/ 2 August 2019

Now FNB probes Mkhwebane

The public protector's personal bank account at FNB is allegedly under investigation for possible exchange-control violations.
The public protector's personal bank account at FNB is allegedly under investigation for possible exchange-control violations. (Madelene Cronjé/M&G)



Public Protector Busisiwe Mkhwebane has come under intense scrutiny following a series of controversial findings. Judges have been scathing in their reviews of her rulings. A cross-section of political and civil society players have questioned her motives and allegiances. She has pointedly accused her detractors, including the media, of attacking her merely because she has the courage to hold the powerful to account. Her personal finances have not escaped scrutiny. This week brought revelations of Mkhwebane’s HSBC account being “flagged” for ostensibly suspicious activity. The public protector has batted these away, claiming it is part of a plot to undermine her. Now, the Mail & Guardian reports on a series of transactions from foreign bank accounts, paid into her local FNB bank account, over a number of years. FNB, as is required by law, is investigating possible exchange-control violations. The transactions may be perfectly legitimate but they have allegedly been flagged for an investigation.

The personal bank account of Mkhwebane is currently under investigation by FNB for possible exchange-control violations. Violations mean that money is being moved between countries without permission being sought from a bank, and without an explanation for why the money is being moved.

Over the past six weeks, four independent sources, who all spoke to the M&G on condition of anonymity, have confirmed that Mkhwebane’s account was flagged by the bank earlier this year. The account is currently under investigation by a senior bank executive, and, if the letter of the law is being followed, has also been reported to the Financial Intelligence Centre (FIC).

Mkhwebane told the M&G last week that she was not aware of the investigation. However, the M&G understands that Mkhwebane has asked for more time to provide documents to explain the transactions, which are described by sources as several payments of odd amounts between 2014 and the present day. Some of these payments, which are in the region of a few thousand dollars each, emanate from accounts in Brussels and Paris.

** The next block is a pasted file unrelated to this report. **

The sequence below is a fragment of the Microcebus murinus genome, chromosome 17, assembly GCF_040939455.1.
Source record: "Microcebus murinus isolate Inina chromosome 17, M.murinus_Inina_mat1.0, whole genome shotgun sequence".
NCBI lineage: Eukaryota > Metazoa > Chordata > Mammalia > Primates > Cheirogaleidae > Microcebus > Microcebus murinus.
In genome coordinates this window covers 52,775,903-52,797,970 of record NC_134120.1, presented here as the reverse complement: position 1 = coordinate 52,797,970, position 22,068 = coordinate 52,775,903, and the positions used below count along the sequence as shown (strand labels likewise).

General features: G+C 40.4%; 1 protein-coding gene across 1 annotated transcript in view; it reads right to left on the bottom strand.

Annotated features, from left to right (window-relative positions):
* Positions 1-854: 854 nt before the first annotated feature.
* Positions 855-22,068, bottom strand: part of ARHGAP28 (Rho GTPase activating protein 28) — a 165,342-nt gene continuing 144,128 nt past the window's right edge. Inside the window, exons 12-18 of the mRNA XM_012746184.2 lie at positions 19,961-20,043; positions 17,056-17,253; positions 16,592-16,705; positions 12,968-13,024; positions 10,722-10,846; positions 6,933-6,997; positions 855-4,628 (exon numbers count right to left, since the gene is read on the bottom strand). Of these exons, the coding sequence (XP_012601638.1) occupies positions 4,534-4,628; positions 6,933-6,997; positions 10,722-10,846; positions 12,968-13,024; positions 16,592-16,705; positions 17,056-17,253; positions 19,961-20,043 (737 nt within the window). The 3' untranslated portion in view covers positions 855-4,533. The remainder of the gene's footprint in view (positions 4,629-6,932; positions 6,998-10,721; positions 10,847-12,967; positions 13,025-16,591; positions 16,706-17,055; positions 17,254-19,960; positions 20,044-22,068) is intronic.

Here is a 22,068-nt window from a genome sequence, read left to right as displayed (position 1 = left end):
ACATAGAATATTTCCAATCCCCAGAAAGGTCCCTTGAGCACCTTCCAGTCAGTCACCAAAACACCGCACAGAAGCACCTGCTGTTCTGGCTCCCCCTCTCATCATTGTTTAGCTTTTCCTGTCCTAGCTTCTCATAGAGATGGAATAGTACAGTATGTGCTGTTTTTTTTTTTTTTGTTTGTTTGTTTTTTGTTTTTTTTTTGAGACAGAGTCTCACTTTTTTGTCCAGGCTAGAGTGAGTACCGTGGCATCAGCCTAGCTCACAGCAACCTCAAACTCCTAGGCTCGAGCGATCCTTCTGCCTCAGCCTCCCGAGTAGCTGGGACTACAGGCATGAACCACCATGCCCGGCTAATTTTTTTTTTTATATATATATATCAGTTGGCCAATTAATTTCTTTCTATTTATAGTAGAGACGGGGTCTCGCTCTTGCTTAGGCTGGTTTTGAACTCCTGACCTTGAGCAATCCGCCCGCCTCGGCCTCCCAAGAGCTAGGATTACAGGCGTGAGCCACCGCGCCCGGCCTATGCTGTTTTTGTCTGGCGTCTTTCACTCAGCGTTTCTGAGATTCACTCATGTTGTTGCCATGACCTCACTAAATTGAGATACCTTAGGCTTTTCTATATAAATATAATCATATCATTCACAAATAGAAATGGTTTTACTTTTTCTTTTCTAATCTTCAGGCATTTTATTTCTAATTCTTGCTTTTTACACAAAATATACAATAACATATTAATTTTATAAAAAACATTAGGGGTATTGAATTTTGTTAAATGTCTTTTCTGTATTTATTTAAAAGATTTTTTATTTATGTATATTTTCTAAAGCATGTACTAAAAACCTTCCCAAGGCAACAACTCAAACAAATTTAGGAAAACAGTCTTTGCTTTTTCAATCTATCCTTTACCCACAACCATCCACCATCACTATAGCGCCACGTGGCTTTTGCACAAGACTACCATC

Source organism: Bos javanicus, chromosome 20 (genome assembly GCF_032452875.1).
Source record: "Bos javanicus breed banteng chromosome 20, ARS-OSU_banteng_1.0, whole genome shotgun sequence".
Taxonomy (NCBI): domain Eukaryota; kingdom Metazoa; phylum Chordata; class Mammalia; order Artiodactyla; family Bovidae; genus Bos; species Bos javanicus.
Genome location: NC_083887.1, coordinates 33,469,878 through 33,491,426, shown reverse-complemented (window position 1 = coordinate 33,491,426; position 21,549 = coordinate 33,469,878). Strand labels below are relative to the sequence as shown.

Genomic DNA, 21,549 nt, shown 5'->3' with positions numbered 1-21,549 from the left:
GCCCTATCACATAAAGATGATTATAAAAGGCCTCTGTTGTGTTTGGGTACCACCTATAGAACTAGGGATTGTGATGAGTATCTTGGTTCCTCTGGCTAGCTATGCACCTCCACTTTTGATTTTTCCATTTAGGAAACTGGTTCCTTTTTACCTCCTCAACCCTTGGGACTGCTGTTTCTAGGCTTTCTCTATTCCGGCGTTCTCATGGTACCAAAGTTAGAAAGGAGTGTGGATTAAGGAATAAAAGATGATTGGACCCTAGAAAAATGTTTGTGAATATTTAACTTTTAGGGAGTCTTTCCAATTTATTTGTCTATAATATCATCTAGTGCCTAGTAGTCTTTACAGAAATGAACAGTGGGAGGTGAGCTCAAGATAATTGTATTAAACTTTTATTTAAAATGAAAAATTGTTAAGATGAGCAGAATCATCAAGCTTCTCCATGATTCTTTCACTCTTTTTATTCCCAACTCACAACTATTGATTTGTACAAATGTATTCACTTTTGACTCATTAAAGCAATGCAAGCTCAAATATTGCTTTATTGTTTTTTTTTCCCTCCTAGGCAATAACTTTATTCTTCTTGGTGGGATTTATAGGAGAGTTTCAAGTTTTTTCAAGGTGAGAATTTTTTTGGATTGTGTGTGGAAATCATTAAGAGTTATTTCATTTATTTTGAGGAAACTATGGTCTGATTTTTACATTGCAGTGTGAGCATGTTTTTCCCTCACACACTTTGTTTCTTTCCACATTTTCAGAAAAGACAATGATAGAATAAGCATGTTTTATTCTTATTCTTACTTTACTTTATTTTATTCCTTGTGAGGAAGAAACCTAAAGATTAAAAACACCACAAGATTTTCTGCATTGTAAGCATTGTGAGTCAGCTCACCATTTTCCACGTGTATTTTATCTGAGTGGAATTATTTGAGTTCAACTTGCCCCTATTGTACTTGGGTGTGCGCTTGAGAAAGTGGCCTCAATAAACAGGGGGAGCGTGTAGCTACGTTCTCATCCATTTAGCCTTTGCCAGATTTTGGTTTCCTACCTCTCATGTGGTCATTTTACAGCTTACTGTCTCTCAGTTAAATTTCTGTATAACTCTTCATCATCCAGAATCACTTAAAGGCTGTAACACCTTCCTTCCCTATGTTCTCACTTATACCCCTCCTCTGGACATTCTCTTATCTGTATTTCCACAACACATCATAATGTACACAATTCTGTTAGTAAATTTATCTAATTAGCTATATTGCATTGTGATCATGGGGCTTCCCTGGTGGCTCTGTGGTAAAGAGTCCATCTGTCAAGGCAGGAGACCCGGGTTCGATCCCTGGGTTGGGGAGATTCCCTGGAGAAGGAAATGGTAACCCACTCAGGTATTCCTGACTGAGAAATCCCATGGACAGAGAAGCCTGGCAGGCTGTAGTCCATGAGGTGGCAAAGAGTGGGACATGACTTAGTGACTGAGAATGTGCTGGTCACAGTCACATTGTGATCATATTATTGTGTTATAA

Mkhwebane’s spokesperson Oupa Segalwe on Thursday said she travelled to both Brussels and Paris when she was a diplomat in China. “It was for a holiday and she never received deposits into her FNB accounts … The only monies she received since this year are from Indonesia, deposited by her daughter in law’s parents for their daughter,” he said. This week, the Organised Crime and Corruption Reporting Project (OCCRP), an international nonprofit media organisation, reported that British banking giant HSBC had raised an alarm over a payment worth more than $5 000 (about R70 000) into Mkhwebane’s FNB account in June 2014. The OCCRP alleges that the payment is linked to HSBC’s broader investigation into allegations of money laundering involving the Gupta family and their associates.

Speaking to the OCCRP, HSBC spokesman Ankit Patel said the bank continues to investigate any potential links to the Guptas or Gupta-related companies. “We will review any name that comes to our attention for potential involvement in financial crime and exit those relationships as appropriate.”

Back in South Africa, there is, however, no evidence that the transactions that triggered the FNB investigation have any link to the Gupta family.

Mkhwebane has also denied any association with the Guptas. In a statement made by her spokesperson, the public protector said: “HSBC has never brought this ‘flagging’ to her attention and she has absolutely no links with the Guptas.”